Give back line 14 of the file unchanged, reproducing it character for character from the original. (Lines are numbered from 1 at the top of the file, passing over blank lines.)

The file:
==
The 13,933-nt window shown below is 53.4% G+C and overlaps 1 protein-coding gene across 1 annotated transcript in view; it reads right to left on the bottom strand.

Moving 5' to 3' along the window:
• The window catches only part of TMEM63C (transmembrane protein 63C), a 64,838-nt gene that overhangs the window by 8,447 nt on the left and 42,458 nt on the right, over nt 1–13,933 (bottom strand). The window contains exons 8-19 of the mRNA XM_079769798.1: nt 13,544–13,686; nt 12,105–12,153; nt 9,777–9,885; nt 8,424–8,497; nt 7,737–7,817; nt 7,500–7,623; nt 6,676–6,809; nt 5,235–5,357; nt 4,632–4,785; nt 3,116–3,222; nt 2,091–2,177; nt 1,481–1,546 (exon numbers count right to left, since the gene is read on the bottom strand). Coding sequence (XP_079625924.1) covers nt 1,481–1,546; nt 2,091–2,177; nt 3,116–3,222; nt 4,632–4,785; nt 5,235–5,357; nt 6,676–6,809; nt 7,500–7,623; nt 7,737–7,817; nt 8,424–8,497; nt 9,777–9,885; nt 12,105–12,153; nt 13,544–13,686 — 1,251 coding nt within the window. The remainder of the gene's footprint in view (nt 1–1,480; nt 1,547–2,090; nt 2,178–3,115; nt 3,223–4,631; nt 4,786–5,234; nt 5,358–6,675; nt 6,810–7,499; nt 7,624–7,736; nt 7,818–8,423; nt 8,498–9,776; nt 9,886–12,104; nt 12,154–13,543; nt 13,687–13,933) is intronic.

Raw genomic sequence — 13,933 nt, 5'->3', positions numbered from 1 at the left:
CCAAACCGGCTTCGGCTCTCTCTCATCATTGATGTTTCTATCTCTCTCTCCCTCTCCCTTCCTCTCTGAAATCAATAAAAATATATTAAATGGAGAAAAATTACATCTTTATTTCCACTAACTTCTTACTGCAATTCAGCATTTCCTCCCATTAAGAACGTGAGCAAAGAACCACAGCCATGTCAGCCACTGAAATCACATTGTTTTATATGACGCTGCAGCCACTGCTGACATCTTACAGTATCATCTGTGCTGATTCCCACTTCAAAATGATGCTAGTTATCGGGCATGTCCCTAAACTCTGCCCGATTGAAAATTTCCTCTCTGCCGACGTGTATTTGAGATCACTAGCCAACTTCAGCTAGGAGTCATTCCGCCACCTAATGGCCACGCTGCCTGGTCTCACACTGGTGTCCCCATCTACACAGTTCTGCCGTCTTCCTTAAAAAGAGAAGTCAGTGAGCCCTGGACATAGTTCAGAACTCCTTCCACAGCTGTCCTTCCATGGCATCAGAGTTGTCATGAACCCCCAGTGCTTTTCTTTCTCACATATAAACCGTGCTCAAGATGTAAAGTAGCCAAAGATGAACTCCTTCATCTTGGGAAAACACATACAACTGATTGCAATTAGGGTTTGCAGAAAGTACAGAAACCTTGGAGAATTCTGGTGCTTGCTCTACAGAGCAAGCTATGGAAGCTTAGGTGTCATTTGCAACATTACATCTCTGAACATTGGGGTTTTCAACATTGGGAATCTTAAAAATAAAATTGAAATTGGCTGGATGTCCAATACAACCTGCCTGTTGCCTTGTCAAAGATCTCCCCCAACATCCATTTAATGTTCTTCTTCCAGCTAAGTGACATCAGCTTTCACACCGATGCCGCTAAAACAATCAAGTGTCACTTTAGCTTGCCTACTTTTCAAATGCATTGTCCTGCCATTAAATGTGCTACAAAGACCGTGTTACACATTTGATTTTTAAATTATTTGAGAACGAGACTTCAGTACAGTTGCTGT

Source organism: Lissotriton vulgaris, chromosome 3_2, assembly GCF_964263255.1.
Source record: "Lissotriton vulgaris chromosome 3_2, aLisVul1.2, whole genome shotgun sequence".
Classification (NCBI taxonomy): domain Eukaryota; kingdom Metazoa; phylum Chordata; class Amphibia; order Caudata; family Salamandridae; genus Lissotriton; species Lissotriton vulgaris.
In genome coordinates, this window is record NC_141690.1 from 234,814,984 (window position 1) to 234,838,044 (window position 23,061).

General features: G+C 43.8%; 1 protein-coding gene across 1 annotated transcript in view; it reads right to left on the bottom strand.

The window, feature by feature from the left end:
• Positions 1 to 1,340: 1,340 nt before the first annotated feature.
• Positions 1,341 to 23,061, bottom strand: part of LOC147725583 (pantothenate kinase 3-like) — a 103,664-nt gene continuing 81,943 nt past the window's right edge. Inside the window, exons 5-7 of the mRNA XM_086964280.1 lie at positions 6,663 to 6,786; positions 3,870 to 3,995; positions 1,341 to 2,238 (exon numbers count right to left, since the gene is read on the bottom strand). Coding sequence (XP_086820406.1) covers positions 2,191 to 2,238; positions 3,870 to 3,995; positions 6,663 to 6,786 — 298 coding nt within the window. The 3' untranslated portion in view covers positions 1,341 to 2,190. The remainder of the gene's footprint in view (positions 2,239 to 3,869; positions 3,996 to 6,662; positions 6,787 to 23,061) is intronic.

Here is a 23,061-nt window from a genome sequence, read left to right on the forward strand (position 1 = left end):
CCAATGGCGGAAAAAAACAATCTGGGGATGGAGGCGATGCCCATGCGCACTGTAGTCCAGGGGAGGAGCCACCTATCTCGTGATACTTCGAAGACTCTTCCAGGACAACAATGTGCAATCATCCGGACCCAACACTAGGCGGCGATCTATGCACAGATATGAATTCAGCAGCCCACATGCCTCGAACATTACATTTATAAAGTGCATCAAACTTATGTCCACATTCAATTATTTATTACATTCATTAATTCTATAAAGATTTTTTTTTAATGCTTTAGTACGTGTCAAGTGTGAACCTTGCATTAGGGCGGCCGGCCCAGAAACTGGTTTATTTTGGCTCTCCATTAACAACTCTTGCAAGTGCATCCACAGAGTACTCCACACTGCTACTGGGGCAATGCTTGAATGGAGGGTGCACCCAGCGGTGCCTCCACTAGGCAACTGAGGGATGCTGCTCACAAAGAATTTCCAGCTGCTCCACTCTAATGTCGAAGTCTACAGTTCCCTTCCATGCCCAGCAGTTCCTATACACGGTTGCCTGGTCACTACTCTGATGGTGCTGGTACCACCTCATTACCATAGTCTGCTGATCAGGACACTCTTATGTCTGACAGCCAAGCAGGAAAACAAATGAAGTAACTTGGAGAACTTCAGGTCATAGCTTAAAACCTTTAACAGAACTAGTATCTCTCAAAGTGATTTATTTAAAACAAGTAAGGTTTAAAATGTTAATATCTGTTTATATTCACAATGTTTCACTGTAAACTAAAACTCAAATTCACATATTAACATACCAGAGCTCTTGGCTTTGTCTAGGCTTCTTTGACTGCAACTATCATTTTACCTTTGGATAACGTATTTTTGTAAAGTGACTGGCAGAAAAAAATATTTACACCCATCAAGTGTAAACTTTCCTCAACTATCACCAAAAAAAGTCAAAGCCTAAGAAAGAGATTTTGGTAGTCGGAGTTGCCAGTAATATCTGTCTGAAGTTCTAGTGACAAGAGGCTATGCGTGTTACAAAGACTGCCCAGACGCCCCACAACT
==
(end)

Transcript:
Here is a 23,061-nt window from a genome sequence, read left to right on the forward strand (position 1 = left end):